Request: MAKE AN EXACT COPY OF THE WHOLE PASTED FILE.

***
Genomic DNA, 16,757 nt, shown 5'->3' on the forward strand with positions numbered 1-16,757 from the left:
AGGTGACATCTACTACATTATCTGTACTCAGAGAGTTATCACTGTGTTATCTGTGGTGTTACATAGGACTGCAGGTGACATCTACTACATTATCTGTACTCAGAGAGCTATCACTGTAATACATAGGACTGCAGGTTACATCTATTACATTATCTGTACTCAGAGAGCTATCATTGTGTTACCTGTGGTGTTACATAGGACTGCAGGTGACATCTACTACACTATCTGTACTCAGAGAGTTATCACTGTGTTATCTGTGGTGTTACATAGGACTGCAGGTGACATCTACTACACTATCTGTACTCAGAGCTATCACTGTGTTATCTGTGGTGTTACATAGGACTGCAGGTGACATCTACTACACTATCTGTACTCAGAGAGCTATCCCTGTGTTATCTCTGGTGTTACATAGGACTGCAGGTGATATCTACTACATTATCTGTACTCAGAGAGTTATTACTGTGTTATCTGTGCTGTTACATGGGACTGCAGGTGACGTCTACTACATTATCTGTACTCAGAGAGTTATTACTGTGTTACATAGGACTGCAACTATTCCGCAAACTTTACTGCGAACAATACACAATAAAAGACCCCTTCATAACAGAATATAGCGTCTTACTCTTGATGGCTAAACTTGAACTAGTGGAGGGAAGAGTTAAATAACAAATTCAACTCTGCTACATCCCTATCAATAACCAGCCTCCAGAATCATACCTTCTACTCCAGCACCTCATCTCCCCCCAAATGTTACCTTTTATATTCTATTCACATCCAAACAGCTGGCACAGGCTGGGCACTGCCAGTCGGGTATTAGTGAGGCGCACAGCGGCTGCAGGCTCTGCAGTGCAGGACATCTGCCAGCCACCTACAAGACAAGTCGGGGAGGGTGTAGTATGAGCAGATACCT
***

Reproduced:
Genomic DNA, 16,757 nt, shown 5'->3' on the forward strand with positions numbered 1-16,757 from the left:
AGGTGACATCTACTACATTATCTGTACTCAGAGAGTTATCACTGTGTTATCTGTGGTGTTACATAGGACTGCAGGTGACATCTACTACATTATCTGTACTCAGAGAGCTATCACTGTAATACATAGGACTGCAGGTTACATCTATTACATTATCTGTACTCAGAGAGCTATCATTGTGTTACCTGTGGTGTTACATAGGACTGCAGGTGACATCTACTACACTATCTGTACTCAGAGAGTTATCACTGTGTTATCTGTGGTGTTACATAGGACTGCAGGTGACATCTACTACACTATCTGTACTCAGAGCTATCACTGTGTTATCTGTGGTGTTACATAGGACTGCAGGTGACATCTACTACACTATCTGTACTCAGAGAGCTATCCCTGTGTTATCTCTGGTGTTACATAGGACTGCAGGTGATATCTACTACATTATCTGTACTCAGAGAGTTATTACTGTGTTATCTGTGCTGTTACATGGGACTGCAGGTGACGTCTACTACATTATCTGTACTCAGAGAGTTATTACTGTGTTACATAGGACTGCAACTATTCCGCAAACTTTACTGCGAACAATACACAATAAAAGACCCCTTCATAACAGAATATAGCGTCTTACTCTTGATGGCTAAACTTGAACTAGTGGAGGGAAGAGTTAAATAACAAATTCAACTCTGCTACATCCCTATCAATAACCAGCCTCCAGAATCATACCTTCTACTCCAGCACCTCATCTCCCCCCAAATGTTACCTTTTATATTCTATTCACATCCAAACAGCTGGCACAGGCTGGGCACTGCCAGTCGGGTATTAGTGAGGCGCACAGCGGCTGCAGGCTCTGCAGTGCAGGACATCTGCCAGCCACCTACAAGACAAGTCGGGGAGGGTGTAGTATGAGCAGATACCT